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Thursday, 7 July 2005 - Strasbourg

European Parliament resolution on Zimbabwe

The European Parliament,

–   having regard to its previous resolutions on the situation in Zimbabwe, including most recently that of 16 December 2004(1),

–   having regard to Council Common Position 2005/146/CFSP of 21 February 2005 extending Common Position 2004/161/CFSP renewing restrictive measures against Zimbabwe(2) and Commission Regulation (EC) No 898/2005 of 15 June 2005 amending Council Regulation (EC) No 314/2004 concerning certain restrictive measures in respect of Zimbabwe(3),

–   having regard to Rule 115(5) of its Rules of Procedure,

A.   whereas on 19 May 2005 the Mugabe regime intensified its oppression of the people of Zimbabwe by the brutal destruction of thousands of homes in Harare, Bulawayo and other urban areas in the so-called 'Operation Drive Out Rubbish', to the extent that over 200 000 people, according to UN estimates, are now without shelter or livelihood, and whereas many of those that have been evicted are living on the banks of the Mukluvisi River in conditions conducive to the spread of disease,

B.   whereas those loyal to Mugabe had consolidated their power in the flawed parliamentary elections of 31 March 2005, elections which were marred by oppression and intimidation and failed to meet internationally acceptable democratic standards,

C.   whereas G8 leaders are meeting at Gleneagles on 6-8 July 2005 and the British Presidency of the G8 has put assistance to Africa at the top of its agenda; whereas the Live8 campaign has focused additional attention on the problems of Africa, including the need for good governance,

D.   whereas on 24 May 2005 EU Development Ministers agreed to increase EU aid to 0.56 % Gross National Income by 2010, in order to reach 0.7 % by 2015 in furtherance of the Millennium Development Goals; whereas the increase is estimated to amount to an additional EUR 20 billion annually by 2010,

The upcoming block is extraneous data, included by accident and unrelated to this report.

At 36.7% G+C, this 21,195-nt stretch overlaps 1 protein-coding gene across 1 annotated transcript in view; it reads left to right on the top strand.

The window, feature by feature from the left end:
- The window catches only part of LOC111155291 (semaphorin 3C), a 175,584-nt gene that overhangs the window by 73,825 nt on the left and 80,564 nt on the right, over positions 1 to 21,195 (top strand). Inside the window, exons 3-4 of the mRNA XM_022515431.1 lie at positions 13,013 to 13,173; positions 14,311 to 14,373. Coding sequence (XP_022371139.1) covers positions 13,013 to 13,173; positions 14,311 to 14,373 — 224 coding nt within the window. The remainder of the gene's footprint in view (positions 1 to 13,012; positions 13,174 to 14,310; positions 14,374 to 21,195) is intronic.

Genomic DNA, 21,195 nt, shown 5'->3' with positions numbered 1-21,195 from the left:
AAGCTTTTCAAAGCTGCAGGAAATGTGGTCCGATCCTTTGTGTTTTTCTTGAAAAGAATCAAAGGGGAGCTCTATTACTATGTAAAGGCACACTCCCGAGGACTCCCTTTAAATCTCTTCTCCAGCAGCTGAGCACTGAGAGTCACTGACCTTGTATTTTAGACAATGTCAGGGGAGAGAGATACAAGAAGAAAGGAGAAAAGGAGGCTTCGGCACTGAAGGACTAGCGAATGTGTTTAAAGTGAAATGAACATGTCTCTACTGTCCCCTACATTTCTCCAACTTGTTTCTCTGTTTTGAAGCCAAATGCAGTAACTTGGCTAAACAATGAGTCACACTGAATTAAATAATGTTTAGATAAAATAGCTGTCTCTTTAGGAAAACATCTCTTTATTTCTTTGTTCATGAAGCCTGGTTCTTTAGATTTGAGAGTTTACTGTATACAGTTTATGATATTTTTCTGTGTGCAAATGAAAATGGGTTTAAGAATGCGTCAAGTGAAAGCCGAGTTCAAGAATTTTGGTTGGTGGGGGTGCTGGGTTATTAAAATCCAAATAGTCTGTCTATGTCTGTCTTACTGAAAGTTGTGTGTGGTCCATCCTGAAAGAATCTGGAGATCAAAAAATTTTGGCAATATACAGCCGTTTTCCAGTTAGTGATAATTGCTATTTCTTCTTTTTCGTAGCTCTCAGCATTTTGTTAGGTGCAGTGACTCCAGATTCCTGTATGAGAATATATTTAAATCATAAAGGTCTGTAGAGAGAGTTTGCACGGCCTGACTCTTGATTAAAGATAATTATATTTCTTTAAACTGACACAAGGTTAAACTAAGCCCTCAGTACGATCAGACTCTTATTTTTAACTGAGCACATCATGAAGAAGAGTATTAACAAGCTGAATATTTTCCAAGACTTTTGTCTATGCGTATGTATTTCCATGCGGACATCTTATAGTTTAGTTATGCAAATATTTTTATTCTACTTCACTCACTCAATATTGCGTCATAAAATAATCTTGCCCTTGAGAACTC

E.   whereas aid alone can achieve little in Africa without good governance, the rule of law and respect for human rights, and the attitude of African governments to developments in Zimbabwe is a key indicator of their commitment to such values,

F.   whereas previously Zimbabwe had a successful economy, exported food to other African countries and was in a position to assist its weaker neighbours in overcoming their difficulties, but is now a failed state with millions of its people reliant on food aid from the international community,

G.   whereas the UN World Food Programme (WFP) estimates that Zimbabwe will require 1.8 million metric tons of cereal to feed 4 million of its people who are suffering from malnutrition and are at risk of starvation, while Zimbabwe's domestic production capacity is now only between 400 000 and 600 000 metric tons of cereal,

H.   whereas the International Monetary Fund (IMF) has indicated that Zimbabwe's arrears to the IMF amount to US Dollar 295 million and that the Mugabe regime's urban clearance, along with declining agricultural output, will cause inflation to increase yet further, leading to an even deeper economic crisis,

I.   whereas companies from EU Member States are continuing to purchase produce that is believed to originate from farms under the direct control of the Mugabe regime,

J.   whereas the African Union has refused to intervene to put a stop to Mugabe's brutal oppression and whereas the South African President, Thabo Mbeki, has declined even to criticise Mugabe's actions, let alone take tangible measures against his regime,

K.   whereas the Southern African Development Community (SADC) continues to maintain a regional peacekeeping training centre in Harare,

L.   whereas, when renewing the targeted sanctions against the Mugabe regime in February 2005, the Council committed itself to a further review of those sanctions 'in the light of the parliamentary election which will take place in Zimbabwe in March 2005',

M.   whereas the EU travel ban against Zimbabwe was extended on 15 June 2005 to include some 120 members of the Mugabe regime; whereas this extension will have little impact without rigorous enforcement of the sanctions; whereas the Council has imposed no other measures against the Mugabe regime since the 31 March 2005 fraudulent election or following the most recent bout of oppression,

N.   whereas Roy Bennett, a former MP belonging to the opposition Movement for Democratic Change (MDC), was released from prison on 28 June 2005 following 8 months' imprisonment in appalling conditions,

O.   whereas the next EU General Affairs and External Relations Council (GAERC) will take place on 18-19 July 2005 and provides an opportunity for action,

1.  At a time when the international community is giving priority to Africa, condemns the Mugabe regime for the intensification of its oppression of the Zimbabwean people, and expresses its deep disappointment at the refusal of other African governments, particularly South Africa, SADC and the African Union to criticise Mugabe's actions or to take action against his regime;